Marijuana and Health Risks: Do You Know All the Facts?
Wednesday, November 25, 2020
COLUMBUS, Ohio - With recreational or medical use of marijuana now legal in most states, one group wants to ensure that Ohioans fully understand its potential health risks.
Prevention Action Alliance Executive Director Fran Gerbig explained that little is known about the safety implications of marijuana use. She contended too many decisions are being made, and publicized, that aren't based on scientific evidence.
"When you do a quick Google search, it felt very anecdotal and not factual," said Gerbig. "Citizens deserve better than anecdotal, and sometimes wrong, reports of efficacy. They deserve the same standards of evidence that we require for prescription drugs."
The alliance has culled evidence from scientific trials and other research on marijuana use and complied a series of free fact-sheets to help Ohioans make health-related choices. They're online at 'preventionactionalliance.org.'
Medical marijuana was legalized in Ohio in 2016. However Gerbig explained it is different than pharmaceutical medications that have undergone thorough scientific trials.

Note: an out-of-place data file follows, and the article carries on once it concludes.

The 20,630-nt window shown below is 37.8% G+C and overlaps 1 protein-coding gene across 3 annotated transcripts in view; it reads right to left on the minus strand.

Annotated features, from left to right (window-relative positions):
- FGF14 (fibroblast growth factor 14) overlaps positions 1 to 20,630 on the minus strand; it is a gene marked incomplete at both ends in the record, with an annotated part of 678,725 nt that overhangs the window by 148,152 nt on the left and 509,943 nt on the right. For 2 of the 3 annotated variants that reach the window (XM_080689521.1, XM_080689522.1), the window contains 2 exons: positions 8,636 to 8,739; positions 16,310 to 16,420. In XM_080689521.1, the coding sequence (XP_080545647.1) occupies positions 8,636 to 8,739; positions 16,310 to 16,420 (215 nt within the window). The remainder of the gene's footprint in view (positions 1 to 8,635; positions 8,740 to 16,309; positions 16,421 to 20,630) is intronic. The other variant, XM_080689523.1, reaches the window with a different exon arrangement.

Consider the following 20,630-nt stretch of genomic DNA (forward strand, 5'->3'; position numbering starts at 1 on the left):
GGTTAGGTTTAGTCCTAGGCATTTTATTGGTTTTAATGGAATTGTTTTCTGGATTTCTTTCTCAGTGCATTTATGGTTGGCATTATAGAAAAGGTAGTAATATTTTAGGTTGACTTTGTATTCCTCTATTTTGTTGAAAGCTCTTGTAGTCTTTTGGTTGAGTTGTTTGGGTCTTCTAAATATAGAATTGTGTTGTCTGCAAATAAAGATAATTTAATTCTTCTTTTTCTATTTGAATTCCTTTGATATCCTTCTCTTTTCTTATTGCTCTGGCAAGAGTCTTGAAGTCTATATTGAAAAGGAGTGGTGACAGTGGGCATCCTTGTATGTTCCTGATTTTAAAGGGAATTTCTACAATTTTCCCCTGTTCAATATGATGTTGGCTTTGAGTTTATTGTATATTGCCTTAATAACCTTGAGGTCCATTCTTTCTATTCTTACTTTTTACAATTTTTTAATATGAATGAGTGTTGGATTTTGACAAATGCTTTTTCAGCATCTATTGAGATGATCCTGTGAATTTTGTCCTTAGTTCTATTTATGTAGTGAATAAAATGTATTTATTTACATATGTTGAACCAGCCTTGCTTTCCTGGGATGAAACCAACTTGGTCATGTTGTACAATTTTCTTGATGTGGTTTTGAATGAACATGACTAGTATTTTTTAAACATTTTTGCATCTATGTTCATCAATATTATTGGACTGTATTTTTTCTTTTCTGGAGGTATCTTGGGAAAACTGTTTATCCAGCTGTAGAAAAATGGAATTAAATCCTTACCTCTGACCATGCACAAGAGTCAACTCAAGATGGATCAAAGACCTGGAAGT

"It's not like getting the medicine that you get from your doctor that writes you a prescription," said Gerbig. "That you go to your pharmacist and you get a list of side effects. You get a list of warning signs that you know that if you experience these, you call immediately. We don't have that same level of confidence with marijuana."
Gerbig said the fact-sheets include topics on marijuana's interactions with other drugs, how its use may affect adults over age 50, and its potential for being addictive. They also cover potency and the importance of storing marijuana products safely to avoid accidental poisoning.
"Unfortunately, a lot of things can be misinterpreted as a treat or as a food product, when really it does not have that role," said Gerbig. "And you know, children can become poisoned by marijuana. Animals can be poisoned by marijuana."
Recreational marijuana is legal in 15 states and the District of Columbia; 35 states have approved medical use.
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